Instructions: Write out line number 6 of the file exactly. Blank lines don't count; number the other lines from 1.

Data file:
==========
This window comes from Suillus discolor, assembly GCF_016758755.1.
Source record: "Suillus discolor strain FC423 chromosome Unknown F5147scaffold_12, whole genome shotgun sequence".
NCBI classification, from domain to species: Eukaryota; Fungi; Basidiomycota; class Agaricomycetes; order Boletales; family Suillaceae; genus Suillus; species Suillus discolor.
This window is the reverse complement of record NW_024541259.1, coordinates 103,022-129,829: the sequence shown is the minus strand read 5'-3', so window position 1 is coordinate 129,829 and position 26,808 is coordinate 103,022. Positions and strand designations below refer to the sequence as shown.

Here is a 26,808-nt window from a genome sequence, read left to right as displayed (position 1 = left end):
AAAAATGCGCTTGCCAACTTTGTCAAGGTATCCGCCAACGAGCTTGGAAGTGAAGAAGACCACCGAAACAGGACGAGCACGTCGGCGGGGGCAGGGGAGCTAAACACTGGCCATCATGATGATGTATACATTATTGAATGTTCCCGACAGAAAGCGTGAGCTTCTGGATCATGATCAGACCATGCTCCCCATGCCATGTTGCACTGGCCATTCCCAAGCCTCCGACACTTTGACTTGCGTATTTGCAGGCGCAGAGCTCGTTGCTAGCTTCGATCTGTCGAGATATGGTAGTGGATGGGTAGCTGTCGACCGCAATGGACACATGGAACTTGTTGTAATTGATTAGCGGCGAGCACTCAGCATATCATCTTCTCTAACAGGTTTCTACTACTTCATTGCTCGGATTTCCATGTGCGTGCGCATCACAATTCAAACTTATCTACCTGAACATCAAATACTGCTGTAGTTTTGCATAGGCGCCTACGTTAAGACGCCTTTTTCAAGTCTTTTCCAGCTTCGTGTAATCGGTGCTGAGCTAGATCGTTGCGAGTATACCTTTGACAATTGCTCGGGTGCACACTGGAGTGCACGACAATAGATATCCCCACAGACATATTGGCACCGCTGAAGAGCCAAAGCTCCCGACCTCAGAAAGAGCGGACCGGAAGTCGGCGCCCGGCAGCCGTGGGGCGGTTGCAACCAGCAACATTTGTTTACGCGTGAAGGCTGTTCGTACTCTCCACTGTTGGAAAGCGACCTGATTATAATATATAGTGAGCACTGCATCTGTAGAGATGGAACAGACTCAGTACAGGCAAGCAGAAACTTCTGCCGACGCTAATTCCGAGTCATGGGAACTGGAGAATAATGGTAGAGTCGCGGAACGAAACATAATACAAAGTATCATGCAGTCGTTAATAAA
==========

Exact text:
AAAAATGCGCTTGCCAACTTTGTCAAGGTATCCGCCAACGAGCTTGGAAGTGAAGAAGACCACCGAAACAGGACGAGCACGTCGGCGGGGGCAGGGGAGCTAAACACTGGCCATCATGATGATGTATACATTATTGAATGTTCCCGACAGAAAGCGTGAGCTTCTGGATCATGATCAGACCATGCTCCCCATGCCATGTTGCACTGGCCATTCCCAAGCCTCCGACACTTTGACTTGCGTATTTGCAGGCGCAGAGCTCGTTGCTAGCTTCGATCTGTCGAGATATGGTAGTGGATGGGTAGCTGTCGACCGCAATGGACACATGGAACTTGTTGTAATTGATTAGCGGCGAGCACTCAGCATATCATCTTCTCTAACAGGTTTCTACTACTTCATTGCTCGGATTTCCATGTGCGTGCGCATCACAATTCAAACTTATCTACCTGAACATCAAATACTGCTGTAGTTTTGCATAGGCGCCTACGTTAAGACGCCTTTTTCAAGTCTTTTCCAGCTTCGTGTAATCGGTGCTGAGCTAGATCGTTGCGAGTATACCTTTGACAATTGCTCGGGTGCACACTGGAGTGCACGACAATAGATATCCCCACAGACATATTGGCACCGCTGAAGAGCCAAAGCTCCCGACCTCAGAAAGAGCGGACCGGAAGTCGGCGCCCGGCAGCCGTGGGGCGGTTGCAACCAGCAACATTTGTTTACGCGTGAAGGCTGTTCGTACTCTCCACTGTTGGAAAGCGACCTGATTATAATATATAGTGAGCACTGCATCTGTAGAGATGGAACAGACTCAGTACAGGCAAGCAGAAACTTCTGCCGACGCTAATTCCGAGTCATGGGAACTGGAGAATAATGGTAGAGTCGCGGAACGAAACATAATACAAAGTATCATGCAGTCGTTAATAAA